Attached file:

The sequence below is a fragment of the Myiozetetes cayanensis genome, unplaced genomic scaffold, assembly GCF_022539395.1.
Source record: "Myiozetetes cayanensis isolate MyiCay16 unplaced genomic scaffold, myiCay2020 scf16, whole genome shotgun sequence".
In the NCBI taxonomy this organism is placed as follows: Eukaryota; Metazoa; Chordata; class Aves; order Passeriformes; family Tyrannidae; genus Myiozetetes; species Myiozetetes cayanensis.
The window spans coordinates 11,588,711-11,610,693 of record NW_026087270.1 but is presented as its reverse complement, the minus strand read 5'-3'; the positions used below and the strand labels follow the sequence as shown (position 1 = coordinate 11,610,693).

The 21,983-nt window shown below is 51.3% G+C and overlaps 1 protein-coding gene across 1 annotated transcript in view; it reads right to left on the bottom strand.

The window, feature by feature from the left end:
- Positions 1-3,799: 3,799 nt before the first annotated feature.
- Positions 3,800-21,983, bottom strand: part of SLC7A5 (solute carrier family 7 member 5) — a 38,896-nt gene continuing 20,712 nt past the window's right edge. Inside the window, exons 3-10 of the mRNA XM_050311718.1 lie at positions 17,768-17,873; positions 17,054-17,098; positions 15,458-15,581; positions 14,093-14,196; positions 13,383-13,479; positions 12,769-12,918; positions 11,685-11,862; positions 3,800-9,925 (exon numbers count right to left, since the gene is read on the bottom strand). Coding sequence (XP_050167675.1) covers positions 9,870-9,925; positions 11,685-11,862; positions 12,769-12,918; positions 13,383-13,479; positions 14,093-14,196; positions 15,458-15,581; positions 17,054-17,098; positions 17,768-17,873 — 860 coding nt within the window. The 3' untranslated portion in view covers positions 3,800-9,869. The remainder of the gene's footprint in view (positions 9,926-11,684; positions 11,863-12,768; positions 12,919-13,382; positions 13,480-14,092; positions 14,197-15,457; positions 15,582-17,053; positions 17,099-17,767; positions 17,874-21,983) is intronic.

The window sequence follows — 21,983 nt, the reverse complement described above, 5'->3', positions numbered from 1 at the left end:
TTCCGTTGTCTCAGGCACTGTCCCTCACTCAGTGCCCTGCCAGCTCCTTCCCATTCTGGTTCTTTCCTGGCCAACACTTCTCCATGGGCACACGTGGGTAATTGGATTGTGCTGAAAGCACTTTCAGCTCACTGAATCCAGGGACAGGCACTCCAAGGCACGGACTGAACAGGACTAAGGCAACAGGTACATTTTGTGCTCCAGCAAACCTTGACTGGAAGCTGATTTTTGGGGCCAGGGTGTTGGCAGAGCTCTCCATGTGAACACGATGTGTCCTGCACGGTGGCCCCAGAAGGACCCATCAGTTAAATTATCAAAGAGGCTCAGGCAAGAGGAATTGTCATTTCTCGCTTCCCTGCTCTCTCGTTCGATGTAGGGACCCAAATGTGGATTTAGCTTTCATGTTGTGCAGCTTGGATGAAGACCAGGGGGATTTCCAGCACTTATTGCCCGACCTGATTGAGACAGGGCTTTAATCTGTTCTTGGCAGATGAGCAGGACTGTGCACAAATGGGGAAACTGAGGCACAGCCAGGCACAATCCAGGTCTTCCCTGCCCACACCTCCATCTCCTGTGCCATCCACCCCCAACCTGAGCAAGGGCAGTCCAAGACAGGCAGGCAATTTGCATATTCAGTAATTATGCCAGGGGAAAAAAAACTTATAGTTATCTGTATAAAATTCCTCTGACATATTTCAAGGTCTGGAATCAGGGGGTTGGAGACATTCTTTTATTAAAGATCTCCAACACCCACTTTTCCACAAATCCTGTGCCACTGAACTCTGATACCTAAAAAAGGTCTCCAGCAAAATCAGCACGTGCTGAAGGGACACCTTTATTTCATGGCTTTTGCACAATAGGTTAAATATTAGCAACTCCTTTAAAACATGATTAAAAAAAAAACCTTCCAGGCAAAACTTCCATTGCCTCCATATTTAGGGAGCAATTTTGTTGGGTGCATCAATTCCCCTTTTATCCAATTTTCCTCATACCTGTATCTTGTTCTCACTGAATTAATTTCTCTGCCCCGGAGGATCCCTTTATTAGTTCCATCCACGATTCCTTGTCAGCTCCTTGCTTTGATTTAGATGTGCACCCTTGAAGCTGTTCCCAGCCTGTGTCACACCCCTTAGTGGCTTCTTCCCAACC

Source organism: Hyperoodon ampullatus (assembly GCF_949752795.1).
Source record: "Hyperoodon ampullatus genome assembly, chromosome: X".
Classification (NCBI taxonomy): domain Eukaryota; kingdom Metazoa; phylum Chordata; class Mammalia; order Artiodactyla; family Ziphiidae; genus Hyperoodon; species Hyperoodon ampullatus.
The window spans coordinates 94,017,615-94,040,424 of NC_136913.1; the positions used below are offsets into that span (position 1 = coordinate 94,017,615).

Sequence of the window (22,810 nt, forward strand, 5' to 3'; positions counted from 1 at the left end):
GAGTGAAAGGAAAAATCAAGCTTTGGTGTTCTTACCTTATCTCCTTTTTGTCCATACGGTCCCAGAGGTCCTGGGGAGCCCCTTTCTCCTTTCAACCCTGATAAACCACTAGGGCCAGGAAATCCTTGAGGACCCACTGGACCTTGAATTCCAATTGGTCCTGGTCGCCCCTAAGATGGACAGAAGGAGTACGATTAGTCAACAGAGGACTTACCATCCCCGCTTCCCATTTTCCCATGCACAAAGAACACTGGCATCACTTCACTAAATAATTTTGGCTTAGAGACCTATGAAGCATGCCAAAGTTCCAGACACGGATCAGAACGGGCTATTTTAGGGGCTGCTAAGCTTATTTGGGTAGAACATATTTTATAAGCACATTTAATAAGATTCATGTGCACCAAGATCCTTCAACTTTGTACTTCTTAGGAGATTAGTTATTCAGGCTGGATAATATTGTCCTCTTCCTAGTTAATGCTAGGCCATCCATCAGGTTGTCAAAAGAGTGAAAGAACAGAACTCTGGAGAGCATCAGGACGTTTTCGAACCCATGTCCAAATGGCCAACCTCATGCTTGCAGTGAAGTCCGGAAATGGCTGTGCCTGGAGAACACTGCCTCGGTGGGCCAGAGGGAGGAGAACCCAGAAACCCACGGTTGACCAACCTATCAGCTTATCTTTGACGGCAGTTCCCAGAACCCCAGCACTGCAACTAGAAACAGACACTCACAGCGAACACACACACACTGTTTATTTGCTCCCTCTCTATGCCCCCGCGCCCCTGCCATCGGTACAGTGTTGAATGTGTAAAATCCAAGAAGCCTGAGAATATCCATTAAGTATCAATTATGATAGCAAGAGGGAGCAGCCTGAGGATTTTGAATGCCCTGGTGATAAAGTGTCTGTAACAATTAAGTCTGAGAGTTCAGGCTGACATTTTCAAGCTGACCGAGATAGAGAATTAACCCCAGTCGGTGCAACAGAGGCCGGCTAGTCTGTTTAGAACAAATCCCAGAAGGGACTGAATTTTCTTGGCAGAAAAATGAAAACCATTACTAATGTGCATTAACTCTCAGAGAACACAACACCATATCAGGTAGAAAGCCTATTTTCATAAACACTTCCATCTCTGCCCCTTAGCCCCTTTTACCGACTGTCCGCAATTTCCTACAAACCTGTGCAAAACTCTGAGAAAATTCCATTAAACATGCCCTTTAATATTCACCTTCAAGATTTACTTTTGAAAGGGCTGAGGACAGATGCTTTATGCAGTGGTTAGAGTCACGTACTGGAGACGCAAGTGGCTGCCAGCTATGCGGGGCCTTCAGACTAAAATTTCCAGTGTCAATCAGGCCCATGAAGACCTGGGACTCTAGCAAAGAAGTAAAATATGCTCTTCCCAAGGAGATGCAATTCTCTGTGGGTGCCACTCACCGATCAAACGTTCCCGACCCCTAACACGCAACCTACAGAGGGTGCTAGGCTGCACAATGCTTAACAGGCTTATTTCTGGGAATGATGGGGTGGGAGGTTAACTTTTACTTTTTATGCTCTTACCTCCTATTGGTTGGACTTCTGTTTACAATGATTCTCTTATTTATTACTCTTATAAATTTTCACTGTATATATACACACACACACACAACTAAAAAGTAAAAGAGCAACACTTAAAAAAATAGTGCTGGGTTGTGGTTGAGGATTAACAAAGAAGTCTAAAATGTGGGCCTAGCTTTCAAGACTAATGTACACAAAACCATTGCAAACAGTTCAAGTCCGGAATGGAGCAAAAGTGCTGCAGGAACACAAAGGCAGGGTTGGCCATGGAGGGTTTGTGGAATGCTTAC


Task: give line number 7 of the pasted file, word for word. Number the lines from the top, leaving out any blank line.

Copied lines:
- Positions 1-3,799: 3,799 nt before the first annotated feature.